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type     June, 2005

Vol 1 Chapter 1: Policies and Incentives Developments in CO2 Capture and Storage Technology: A Focused Survey by the CO2 Capture Project

Arthur Lee, Dag Christensen, Frede Cappelen, Jan Hartog, Alison Thompson,

Abstract: The CO2 Capture Project organized a Policies and Incentives Team (P&I Team) in 2002 to begin studying the state of policies, regulations, incentives, and potential barriers around the world. The P&I Team had the primary mission to provide information and advice to the CO2 Capture Project’s Executive Board on these issues and any other external developments that may impact or benefit the technology program being developed by the CO2 Capture Project. The team completed two key tasks with results that are described in this paper. They are:

  • A comprehensive survey of existing policies, regulations, and incentives that impact or benefit CO2 capture, injection and storage in geologic formations.
  • Gap analysis necessary to formulate the regulatory and policy framework that will show how to get from “where we are” to “where we want to be” in deploying the technology.

The results of these tasks show:

  • Clear momentum exists as projects are being deployed and technology continues to be researched and developed.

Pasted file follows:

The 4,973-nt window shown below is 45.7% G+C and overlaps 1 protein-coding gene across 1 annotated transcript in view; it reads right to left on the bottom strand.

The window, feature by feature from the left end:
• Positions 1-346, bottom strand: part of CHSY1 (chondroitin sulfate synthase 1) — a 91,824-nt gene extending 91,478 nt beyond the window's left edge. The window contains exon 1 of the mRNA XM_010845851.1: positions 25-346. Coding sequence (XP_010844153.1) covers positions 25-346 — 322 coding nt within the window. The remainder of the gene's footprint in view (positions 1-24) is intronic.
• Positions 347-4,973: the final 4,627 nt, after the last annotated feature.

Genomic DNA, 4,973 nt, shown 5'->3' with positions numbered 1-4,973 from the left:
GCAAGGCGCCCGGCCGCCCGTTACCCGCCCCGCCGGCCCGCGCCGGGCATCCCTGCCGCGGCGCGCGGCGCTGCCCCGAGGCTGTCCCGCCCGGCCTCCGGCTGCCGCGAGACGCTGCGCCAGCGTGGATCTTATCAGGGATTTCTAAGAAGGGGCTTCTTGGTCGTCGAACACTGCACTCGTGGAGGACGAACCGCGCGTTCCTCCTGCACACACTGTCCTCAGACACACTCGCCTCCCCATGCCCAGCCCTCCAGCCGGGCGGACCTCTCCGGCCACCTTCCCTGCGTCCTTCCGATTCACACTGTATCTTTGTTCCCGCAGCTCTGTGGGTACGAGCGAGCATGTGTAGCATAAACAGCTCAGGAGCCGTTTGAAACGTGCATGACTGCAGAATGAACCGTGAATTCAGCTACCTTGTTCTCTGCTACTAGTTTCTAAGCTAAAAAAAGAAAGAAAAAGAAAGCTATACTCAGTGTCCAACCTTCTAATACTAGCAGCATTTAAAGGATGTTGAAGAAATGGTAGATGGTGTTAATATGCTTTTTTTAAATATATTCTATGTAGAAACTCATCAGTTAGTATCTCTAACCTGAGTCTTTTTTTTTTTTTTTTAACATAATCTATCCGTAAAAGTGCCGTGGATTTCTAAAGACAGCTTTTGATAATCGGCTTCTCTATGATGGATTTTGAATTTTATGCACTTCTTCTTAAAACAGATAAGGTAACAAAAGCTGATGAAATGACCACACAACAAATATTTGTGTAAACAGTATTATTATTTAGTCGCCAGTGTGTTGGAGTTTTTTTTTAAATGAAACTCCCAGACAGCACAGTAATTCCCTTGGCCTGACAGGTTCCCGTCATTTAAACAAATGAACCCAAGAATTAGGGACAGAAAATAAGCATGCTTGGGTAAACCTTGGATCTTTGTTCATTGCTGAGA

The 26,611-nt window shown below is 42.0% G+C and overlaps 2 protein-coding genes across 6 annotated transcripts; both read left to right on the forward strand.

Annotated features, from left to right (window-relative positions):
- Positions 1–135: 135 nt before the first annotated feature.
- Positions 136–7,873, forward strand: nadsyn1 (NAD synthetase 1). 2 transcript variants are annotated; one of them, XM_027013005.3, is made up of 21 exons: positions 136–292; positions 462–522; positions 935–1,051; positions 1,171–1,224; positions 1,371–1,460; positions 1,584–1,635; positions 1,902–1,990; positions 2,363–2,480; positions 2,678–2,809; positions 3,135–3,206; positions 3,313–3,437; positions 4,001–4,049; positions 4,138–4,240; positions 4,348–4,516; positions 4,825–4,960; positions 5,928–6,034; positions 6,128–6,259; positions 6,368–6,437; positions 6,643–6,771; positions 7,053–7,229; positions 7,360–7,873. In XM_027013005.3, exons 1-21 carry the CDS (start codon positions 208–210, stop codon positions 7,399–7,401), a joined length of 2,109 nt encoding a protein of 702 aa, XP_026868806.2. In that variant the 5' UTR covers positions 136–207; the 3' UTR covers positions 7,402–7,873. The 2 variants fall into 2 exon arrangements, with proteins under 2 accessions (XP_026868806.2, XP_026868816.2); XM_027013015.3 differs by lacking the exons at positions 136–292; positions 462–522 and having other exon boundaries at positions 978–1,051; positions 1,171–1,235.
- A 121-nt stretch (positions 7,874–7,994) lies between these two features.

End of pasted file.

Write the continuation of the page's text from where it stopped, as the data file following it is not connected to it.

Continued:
• The London Dumping Convention and the OSPAR Convention (Oslo Paris Convention) may apply to CO2 capture and storage deployment offshore in geologic formations. Issues for clarification may require several years of intergovernmental negotiations in order to accommodate such deployment.
  • In general, there is little policy and regulatory development specifically addressing CO2 capture and storage in individual countries.
  • Specific countries (Netherlands, Norway, Canada, United Kingdom (UK), and the United States (US)) are moving in the direction of policy development specific to CO2 capture and storage.
  • Public awareness is low to non-existent. Some non-government organizations (NGOs) will likely play key role in the public acceptance of the technology.
  • Some NGOs and the public in the European Union are becoming slightly less skeptical of the technology.

However, it is still too early to assess the level of public skepticism, which will become clearer when specific projects are reviewed for permitting or licensing. In the context of this paper, deployment of CO2 capture and storage offshore means CO2 that would be stored in geologic formations under the seabed.

Carbon Dioxide Capture for Storage in Deep Geologic Formations – Results from the CO2 Capture Project Capture and Separation of Carbon Dioxide from Combustion Sources - Volume 1
Edited by:
David C. Thomas, Senior Technical Advisor, Advanced Resources International Inc, USA

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